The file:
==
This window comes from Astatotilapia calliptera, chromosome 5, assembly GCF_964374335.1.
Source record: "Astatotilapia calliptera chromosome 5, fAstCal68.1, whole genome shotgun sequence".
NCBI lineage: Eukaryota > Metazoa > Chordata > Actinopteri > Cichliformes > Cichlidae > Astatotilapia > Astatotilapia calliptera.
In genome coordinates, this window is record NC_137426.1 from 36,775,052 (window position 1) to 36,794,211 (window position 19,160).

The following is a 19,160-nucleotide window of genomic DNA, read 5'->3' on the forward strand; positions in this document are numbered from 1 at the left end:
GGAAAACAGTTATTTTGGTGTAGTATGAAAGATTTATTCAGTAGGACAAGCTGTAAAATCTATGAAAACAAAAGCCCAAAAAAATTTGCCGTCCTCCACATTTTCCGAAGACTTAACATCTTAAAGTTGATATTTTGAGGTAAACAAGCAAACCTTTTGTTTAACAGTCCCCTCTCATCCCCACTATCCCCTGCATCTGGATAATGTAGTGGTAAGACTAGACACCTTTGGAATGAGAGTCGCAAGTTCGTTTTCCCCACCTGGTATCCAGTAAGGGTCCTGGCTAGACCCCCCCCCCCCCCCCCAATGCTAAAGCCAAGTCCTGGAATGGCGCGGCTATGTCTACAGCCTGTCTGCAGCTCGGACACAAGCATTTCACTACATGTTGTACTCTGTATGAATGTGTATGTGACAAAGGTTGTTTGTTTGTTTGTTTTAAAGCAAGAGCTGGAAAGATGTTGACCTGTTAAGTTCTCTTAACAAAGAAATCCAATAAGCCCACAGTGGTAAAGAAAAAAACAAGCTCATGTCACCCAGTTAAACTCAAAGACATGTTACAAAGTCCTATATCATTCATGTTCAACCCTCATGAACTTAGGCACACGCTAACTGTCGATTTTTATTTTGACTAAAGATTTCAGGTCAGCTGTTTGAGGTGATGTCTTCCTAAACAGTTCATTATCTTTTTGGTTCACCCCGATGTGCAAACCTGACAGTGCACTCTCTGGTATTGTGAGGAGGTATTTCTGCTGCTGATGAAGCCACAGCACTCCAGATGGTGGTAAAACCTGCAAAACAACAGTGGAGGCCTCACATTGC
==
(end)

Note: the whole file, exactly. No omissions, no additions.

This window comes from Astatotilapia calliptera, chromosome 5, assembly GCF_964374335.1.
Source record: "Astatotilapia calliptera chromosome 5, fAstCal68.1, whole genome shotgun sequence".
NCBI lineage: Eukaryota > Metazoa > Chordata > Actinopteri > Cichliformes > Cichlidae > Astatotilapia > Astatotilapia calliptera.
In genome coordinates, this window is record NC_137426.1 from 36,775,052 (window position 1) to 36,794,211 (window position 19,160).

The following is a 19,160-nucleotide window of genomic DNA, read 5'->3' on the forward strand; positions in this document are numbered from 1 at the left end:
GGAAAACAGTTATTTTGGTGTAGTATGAAAGATTTATTCAGTAGGACAAGCTGTAAAATCTATGAAAACAAAAGCCCAAAAAAATTTGCCGTCCTCCACATTTTCCGAAGACTTAACATCTTAAAGTTGATATTTTGAGGTAAACAAGCAAACCTTTTGTTTAACAGTCCCCTCTCATCCCCACTATCCCCTGCATCTGGATAATGTAGTGGTAAGACTAGACACCTTTGGAATGAGAGTCGCAAGTTCGTTTTCCCCACCTGGTATCCAGTAAGGGTCCTGGCTAGACCCCCCCCCCCCCCCCCAATGCTAAAGCCAAGTCCTGGAATGGCGCGGCTATGTCTACAGCCTGTCTGCAGCTCGGACACAAGCATTTCACTACATGTTGTACTCTGTATGAATGTGTATGTGACAAAGGTTGTTTGTTTGTTTGTTTTAAAGCAAGAGCTGGAAAGATGTTGACCTGTTAAGTTCTCTTAACAAAGAAATCCAATAAGCCCACAGTGGTAAAGAAAAAAACAAGCTCATGTCACCCAGTTAAACTCAAAGACATGTTACAAAGTCCTATATCATTCATGTTCAACCCTCATGAACTTAGGCACACGCTAACTGTCGATTTTTATTTTGACTAAAGATTTCAGGTCAGCTGTTTGAGGTGATGTCTTCCTAAACAGTTCATTATCTTTTTGGTTCACCCCGATGTGCAAACCTGACAGTGCACTCTCTGGTATTGTGAGGAGGTATTTCTGCTGCTGATGAAGCCACAGCACTCCAGATGGTGGTAAAACCTGCAAAACAACAGTGGAGGCCTCACATTGC